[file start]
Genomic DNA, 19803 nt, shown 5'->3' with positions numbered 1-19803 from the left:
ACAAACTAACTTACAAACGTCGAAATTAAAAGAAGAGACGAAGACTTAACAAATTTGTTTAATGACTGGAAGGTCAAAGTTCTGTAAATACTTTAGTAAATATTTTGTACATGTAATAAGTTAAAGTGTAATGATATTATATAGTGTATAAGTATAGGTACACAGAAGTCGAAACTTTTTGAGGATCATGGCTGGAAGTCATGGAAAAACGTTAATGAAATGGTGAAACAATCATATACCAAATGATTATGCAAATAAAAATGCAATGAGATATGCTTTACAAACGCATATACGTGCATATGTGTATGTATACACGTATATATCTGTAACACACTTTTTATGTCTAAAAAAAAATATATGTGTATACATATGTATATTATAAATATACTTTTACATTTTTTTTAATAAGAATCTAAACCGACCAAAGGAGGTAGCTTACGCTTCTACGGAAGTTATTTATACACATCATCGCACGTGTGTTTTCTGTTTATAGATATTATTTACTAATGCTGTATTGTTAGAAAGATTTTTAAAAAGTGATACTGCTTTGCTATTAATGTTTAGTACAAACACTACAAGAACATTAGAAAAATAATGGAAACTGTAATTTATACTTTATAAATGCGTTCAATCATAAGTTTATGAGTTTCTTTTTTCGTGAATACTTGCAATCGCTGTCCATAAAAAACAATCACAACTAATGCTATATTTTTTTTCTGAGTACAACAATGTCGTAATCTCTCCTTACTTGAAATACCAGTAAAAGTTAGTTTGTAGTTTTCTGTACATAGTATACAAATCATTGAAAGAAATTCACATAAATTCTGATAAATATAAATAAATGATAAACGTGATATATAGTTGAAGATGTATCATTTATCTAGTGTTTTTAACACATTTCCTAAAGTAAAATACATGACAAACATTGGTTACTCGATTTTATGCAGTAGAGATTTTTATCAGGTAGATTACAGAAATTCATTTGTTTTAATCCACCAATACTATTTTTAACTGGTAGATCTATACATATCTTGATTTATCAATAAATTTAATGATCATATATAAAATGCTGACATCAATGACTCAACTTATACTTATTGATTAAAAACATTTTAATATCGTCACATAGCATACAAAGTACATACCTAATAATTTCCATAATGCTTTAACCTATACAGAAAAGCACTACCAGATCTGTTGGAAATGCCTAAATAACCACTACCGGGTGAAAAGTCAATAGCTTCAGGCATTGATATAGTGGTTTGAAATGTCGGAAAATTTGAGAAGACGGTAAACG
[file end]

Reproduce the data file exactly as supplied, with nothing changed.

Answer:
Genomic DNA, 19803 nt, shown 5'->3' with positions numbered 1-19803 from the left:
ACAAACTAACTTACAAACGTCGAAATTAAAAGAAGAGACGAAGACTTAACAAATTTGTTTAATGACTGGAAGGTCAAAGTTCTGTAAATACTTTAGTAAATATTTTGTACATGTAATAAGTTAAAGTGTAATGATATTATATAGTGTATAAGTATAGGTACACAGAAGTCGAAACTTTTTGAGGATCATGGCTGGAAGTCATGGAAAAACGTTAATGAAATGGTGAAACAATCATATACCAAATGATTATGCAAATAAAAATGCAATGAGATATGCTTTACAAACGCATATACGTGCATATGTGTATGTATACACGTATATATCTGTAACACACTTTTTATGTCTAAAAAAAAATATATGTGTATACATATGTATATTATAAATATACTTTTACATTTTTTTTAATAAGAATCTAAACCGACCAAAGGAGGTAGCTTACGCTTCTACGGAAGTTATTTATACACATCATCGCACGTGTGTTTTCTGTTTATAGATATTATTTACTAATGCTGTATTGTTAGAAAGATTTTTAAAAAGTGATACTGCTTTGCTATTAATGTTTAGTACAAACACTACAAGAACATTAGAAAAATAATGGAAACTGTAATTTATACTTTATAAATGCGTTCAATCATAAGTTTATGAGTTTCTTTTTTCGTGAATACTTGCAATCGCTGTCCATAAAAAACAATCACAACTAATGCTATATTTTTTTTCTGAGTACAACAATGTCGTAATCTCTCCTTACTTGAAATACCAGTAAAAGTTAGTTTGTAGTTTTCTGTACATAGTATACAAATCATTGAAAGAAATTCACATAAATTCTGATAAATATAAATAAATGATAAACGTGATATATAGTTGAAGATGTATCATTTATCTAGTGTTTTTAACACATTTCCTAAAGTAAAATACATGACAAACATTGGTTACTCGATTTTATGCAGTAGAGATTTTTATCAGGTAGATTACAGAAATTCATTTGTTTTAATCCACCAATACTATTTTTAACTGGTAGATCTATACATATCTTGATTTATCAATAAATTTAATGATCATATATAAAATGCTGACATCAATGACTCAACTTATACTTATTGATTAAAAACATTTTAATATCGTCACATAGCATACAAAGTACATACCTAATAATTTCCATAATGCTTTAACCTATACAGAAAAGCACTACCAGATCTGTTGGAAATGCCTAAATAACCACTACCGGGTGAAAAGTCAATAGCTTCAGGCATTGATATAGTGGTTTGAAATGTCGGAAAATTTGAGAAGACGGTAAACG